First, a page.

Automating Tasks in Mac With Folder Actions [Quicktip]
Folder Actions are a set of actions you can assign to any folder on your Mac, which will be automatically triggered when any files are included into the selected folder. This is a great option to reduce ‘manual labor’ in actions like converting file format to jpg and png or documents to pdf, duplicating files or even notifying you via a popup.
If you don’t already know, your Mac has a feature called Action Script. What it does is help you automate the folder actions like what we described earlier. In this quick guide, we will show you how to get your Action Scripts set up and running.
Recommended Reading: 6 Simple & Effective Ways To Speed Up Your Mac
Automate Folder actions with Action Script
To start assigning action scripts to folders, open your Finder, locate your preferred folder, right-click on it or press Ctrl + Click, then select Services > Folder Actions Setup
The Folder Actions Setup window will appear with selection of Action Scripts. Select any script of your choice and click ‘Attach‘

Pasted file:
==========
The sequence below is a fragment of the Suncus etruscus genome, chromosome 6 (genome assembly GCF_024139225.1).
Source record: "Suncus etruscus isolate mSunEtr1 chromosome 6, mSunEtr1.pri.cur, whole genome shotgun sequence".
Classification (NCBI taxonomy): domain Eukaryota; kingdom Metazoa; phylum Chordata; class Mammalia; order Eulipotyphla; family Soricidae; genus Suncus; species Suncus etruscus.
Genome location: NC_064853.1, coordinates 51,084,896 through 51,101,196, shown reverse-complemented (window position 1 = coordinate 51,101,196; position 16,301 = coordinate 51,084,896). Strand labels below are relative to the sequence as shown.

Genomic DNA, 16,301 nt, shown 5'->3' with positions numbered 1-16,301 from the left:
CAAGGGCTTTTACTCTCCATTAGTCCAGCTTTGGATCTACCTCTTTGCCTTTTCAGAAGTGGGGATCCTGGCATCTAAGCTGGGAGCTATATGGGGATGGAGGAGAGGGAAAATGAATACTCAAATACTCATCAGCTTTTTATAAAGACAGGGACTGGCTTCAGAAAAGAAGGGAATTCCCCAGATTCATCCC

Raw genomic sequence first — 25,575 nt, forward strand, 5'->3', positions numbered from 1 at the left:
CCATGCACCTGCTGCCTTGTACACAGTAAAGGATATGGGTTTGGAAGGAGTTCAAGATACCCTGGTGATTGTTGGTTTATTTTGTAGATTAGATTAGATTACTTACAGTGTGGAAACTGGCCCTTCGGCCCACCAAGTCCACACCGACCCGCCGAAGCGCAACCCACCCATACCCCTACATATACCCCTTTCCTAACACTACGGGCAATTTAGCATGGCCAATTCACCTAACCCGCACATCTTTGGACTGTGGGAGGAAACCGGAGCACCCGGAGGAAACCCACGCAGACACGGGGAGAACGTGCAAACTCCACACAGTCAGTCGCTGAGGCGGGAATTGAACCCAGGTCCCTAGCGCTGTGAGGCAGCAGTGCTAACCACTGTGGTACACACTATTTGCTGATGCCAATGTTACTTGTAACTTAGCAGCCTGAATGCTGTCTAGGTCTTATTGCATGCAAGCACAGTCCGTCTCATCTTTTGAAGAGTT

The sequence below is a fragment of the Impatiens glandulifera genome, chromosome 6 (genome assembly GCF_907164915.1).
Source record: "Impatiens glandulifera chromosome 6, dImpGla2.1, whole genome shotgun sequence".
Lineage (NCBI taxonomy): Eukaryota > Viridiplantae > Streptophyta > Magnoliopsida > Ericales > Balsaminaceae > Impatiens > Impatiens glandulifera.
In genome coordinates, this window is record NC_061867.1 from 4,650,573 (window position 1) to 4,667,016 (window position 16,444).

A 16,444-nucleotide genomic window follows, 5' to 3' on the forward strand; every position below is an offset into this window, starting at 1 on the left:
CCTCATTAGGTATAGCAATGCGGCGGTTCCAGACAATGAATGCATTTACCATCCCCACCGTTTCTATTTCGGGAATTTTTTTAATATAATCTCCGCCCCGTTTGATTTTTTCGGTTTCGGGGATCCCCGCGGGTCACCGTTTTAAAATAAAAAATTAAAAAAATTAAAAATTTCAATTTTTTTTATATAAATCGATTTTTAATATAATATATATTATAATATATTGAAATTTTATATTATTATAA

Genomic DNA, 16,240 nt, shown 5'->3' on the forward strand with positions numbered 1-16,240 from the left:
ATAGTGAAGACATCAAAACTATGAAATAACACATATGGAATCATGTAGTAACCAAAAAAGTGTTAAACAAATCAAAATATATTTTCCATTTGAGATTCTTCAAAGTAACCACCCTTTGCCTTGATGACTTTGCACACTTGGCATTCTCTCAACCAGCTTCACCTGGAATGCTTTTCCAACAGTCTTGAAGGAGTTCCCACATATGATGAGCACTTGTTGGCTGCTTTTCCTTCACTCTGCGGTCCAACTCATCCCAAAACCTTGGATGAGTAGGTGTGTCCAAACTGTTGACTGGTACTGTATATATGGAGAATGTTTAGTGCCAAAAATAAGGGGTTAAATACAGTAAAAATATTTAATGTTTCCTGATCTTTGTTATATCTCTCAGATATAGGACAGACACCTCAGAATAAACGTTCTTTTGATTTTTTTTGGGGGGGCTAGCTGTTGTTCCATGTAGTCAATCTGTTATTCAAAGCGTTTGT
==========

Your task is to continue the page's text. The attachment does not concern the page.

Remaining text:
Now the selected script will be listed on the window with the box ‘checked’, next to the selected folder.
Don’t forget to check the ‘Enable Folder Actions’ box, then close the window or press Cmd + Q.
Now your Action Script is enabled and your folder will automate all the actions you have assigned. In this example, I selected ‘Duplicate as PNG‘ which does only one thing, that is to duplicate any type of image files and convert it to PNG.
When you drop any image file to this folder, the Action Scripts will automatically create two folders inside the folder separated by the actions assigned: Original Images will hold the original, while the PNG Images folder is where the duplicated images are kept.
With Action Scripts, you can automate a number of folder actions at once, and if you are looking into converting image formats in bulk, it definitely saves you a lot of processing time. With a combination of these Folder Actions on your Mac, you can automate many things and save you a lot of time. For Dropbox users, I’d like to point you to an earlier article which also automates file and folder treatments similar to what is being described here.
Have you practiced using folder actions, or do you still prefer to do everything manually?